While the significant human cost of the state’s cuts to SSI/SSP grants is impossible to quantify, we can assess the impact on the state budget. These cuts substantially lowered state support for SSI/SSP, as shown in the following chart.


In 2007-08, the year the Great Recession began in California, the state spent about $3.9 billion for its share of SSI/SSP cash assistance, after adjusting for inflation. The Governor proposes to spend $2.5 billion on SSI/SSP grants in 2015-16, more than one-third below the 2007-08 level. In other words, after taking into account the cost of living, the state is providing $1.4 billion less for SSI/SSP grants than it spent on the eve of the Great Recession — and this despite the fact that the number of Californians enrolled in SSI/SSP has risen by more than 5 percent since 2007-08.

So, when the Governor forecasts balanced state budgets for the next few years, it’s important to keep in mind that this promising fiscal scenario rests on a troubling assumption: that state policymakers will leave in place the recession-era cuts to SSI/SSP grants, perhaps permanently. Put another way, the Governor’s proposed budget is built on well over $1 billion in annual state “savings” that come from reducing a critical source of basic income for more than 1 million of the state’s most vulnerable residents.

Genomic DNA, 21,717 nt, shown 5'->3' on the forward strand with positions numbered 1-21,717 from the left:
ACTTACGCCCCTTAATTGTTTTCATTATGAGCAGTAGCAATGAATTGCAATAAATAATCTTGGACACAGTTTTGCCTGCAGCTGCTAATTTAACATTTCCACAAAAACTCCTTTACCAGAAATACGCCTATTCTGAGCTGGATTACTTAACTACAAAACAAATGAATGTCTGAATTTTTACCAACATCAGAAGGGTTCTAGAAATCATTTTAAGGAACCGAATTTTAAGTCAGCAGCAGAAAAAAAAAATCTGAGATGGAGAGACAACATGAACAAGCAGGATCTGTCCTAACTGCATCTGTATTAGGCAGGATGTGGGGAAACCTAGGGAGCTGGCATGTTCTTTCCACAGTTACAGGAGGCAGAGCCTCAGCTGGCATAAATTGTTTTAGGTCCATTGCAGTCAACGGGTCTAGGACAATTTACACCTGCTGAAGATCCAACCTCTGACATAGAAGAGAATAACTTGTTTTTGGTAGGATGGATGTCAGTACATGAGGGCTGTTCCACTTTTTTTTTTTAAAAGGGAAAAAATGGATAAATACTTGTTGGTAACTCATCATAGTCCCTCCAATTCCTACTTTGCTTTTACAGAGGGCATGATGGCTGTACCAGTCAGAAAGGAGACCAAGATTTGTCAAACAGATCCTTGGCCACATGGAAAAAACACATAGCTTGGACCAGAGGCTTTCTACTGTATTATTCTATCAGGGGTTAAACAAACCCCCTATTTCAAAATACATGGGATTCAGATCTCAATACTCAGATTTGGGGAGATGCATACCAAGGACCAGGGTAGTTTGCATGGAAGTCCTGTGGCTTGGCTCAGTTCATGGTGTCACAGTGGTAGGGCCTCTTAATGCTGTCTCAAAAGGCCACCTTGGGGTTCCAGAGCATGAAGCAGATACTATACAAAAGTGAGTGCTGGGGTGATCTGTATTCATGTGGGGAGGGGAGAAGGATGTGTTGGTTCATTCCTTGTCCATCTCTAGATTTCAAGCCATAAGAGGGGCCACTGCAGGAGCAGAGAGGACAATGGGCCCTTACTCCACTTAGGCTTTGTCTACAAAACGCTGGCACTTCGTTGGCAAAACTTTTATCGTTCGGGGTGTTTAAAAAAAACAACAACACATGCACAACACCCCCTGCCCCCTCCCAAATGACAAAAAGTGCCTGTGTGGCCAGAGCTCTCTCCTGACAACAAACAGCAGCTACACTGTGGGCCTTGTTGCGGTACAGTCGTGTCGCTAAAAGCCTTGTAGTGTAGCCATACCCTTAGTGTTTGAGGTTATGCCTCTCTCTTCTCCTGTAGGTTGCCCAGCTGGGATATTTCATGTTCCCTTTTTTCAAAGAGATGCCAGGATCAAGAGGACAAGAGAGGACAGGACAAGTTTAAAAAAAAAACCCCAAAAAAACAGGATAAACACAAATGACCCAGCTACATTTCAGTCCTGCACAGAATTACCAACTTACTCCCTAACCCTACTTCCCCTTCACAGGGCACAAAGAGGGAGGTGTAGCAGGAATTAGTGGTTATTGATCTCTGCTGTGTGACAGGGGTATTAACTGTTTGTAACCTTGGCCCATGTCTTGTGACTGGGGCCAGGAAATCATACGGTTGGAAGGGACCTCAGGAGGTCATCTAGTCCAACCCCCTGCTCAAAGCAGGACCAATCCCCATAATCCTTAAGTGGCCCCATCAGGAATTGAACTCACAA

As this year’s state budget debate heats up, state lawmakers — and all Californians — should ask themselves if this is the kind of “fiscal prudence” they bargained for.

— Scott Graves

Five Years Later, State Cuts to Assistance for Low-Income Seniors and People With Disabilities Remain in Place

November 3, 2014